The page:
1. ## Stationary values

Show that $\displaystyle x\ln x$ has only one stationary value, and find it.

I differentiated the equation:
$\displaystyle \frac{d}{dx}(x\ln x) = x(\frac{1}{x})+ \ln x(1) = 1+\ln x$
Then
$\displaystyle 1+\ln x=0$
$\displaystyle \ln x=-1$
$\displaystyle x=e^{-1}=\frac{1}{e}$
Am i correct? Because the answer is supposed to be $\displaystyle -\frac{1}{e}$

2. Originally Posted by arze
Show that $\displaystyle x\ln x$ has only one stationary value, and find it.

I differentiated the equation:
$\displaystyle \frac{d}{dx}(x\ln x) = x(\frac{1}{x})+ \ln x(1) = 1+\ln x$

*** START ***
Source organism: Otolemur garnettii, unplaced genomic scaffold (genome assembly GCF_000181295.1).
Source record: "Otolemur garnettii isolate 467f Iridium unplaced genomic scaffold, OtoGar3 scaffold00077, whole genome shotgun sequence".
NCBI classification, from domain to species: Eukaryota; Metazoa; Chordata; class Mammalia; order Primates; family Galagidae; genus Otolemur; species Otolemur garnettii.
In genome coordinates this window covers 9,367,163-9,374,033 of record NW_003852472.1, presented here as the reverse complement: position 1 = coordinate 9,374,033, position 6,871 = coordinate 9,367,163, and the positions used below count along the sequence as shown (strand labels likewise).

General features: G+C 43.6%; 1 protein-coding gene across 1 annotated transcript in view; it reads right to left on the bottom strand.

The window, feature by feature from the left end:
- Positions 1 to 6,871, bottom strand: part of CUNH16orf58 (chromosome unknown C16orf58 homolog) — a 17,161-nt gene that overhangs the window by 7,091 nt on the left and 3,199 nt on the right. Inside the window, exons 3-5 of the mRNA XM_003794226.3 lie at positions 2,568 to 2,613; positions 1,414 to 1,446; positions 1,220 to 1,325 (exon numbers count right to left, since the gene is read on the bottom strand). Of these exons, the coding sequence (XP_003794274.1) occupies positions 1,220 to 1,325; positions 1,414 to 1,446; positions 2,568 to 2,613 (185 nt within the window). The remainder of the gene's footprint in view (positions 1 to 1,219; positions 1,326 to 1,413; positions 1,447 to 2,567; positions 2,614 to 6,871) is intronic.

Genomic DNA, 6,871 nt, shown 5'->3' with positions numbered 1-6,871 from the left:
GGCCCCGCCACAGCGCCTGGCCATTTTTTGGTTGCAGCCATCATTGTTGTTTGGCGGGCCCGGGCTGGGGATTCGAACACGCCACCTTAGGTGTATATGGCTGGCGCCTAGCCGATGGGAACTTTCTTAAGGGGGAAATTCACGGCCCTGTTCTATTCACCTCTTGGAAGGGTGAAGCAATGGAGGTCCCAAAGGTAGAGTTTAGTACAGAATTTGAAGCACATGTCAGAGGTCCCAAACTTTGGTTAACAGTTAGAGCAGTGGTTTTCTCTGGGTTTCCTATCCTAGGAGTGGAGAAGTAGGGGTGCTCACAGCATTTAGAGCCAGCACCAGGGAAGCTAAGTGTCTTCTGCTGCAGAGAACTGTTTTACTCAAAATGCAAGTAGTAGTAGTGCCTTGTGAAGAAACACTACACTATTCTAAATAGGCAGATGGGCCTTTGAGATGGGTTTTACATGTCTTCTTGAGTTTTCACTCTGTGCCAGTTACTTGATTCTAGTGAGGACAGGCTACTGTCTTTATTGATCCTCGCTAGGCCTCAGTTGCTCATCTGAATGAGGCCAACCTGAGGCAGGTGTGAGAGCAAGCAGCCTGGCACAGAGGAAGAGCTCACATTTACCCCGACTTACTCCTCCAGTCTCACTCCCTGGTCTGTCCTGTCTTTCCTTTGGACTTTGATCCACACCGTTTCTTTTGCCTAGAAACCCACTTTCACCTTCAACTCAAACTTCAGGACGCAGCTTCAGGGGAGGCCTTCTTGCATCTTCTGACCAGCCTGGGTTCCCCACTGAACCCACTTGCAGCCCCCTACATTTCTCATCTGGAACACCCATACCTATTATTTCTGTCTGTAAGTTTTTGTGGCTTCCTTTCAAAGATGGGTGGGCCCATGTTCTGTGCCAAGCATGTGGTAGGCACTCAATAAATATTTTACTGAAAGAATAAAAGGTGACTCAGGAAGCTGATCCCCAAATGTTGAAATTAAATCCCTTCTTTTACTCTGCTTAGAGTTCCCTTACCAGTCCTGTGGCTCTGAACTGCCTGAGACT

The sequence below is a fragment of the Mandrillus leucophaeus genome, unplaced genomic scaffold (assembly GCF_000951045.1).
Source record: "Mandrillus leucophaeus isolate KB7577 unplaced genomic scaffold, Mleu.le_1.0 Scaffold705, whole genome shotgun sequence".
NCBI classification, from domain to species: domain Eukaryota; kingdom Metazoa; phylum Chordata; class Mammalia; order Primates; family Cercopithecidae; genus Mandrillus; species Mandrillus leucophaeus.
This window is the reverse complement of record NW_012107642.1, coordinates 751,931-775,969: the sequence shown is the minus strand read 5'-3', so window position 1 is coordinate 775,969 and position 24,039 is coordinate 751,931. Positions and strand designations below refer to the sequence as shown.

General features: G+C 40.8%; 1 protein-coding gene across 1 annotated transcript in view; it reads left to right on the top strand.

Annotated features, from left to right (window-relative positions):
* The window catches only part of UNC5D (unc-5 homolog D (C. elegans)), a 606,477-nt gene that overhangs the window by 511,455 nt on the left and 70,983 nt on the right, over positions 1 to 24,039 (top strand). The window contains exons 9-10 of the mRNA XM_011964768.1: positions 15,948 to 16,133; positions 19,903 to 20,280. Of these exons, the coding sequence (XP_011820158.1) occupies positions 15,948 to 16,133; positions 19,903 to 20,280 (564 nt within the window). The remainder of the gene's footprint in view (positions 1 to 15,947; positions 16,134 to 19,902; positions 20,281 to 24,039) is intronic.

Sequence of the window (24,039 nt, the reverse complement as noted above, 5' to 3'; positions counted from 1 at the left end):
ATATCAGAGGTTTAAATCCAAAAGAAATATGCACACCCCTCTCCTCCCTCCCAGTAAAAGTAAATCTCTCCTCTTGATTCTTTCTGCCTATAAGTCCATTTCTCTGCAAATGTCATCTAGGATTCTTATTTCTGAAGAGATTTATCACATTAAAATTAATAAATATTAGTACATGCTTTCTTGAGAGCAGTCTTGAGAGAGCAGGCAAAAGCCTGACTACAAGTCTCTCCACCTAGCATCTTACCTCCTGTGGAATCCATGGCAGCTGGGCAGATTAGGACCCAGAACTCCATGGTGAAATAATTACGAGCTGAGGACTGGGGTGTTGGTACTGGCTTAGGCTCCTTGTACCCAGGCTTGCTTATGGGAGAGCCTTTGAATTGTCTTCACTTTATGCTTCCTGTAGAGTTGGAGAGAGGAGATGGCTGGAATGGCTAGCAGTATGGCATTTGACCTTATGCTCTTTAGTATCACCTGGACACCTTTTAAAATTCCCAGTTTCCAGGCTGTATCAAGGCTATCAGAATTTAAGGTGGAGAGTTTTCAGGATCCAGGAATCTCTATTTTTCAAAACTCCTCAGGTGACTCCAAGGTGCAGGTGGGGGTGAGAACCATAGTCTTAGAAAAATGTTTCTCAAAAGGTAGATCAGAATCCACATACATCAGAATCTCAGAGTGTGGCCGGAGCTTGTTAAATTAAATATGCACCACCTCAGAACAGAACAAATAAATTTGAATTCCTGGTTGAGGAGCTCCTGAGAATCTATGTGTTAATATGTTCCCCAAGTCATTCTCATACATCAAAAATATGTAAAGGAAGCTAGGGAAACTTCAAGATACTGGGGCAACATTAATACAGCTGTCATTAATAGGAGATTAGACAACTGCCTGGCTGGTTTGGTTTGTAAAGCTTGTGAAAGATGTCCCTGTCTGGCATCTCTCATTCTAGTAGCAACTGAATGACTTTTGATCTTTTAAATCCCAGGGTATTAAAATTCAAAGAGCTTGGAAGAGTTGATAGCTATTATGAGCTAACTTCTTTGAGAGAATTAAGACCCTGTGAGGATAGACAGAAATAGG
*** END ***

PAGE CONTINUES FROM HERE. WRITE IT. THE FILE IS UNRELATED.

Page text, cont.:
Then
$\displaystyle 1+\ln x=0$
$\displaystyle \ln x=-1$
$\displaystyle x=e^{-1}=\frac{1}{e}$
Am i correct? Because the answer is supposed to be $\displaystyle -\frac{1}{e}$
The x-coordinate of the stationary point is x = 1/e. However, the question is not asking for that value, it's asking for the value of the function. And that value is obviously found by substituting x = 1/e into the given rule ....

3. ok thanks! that was what i missed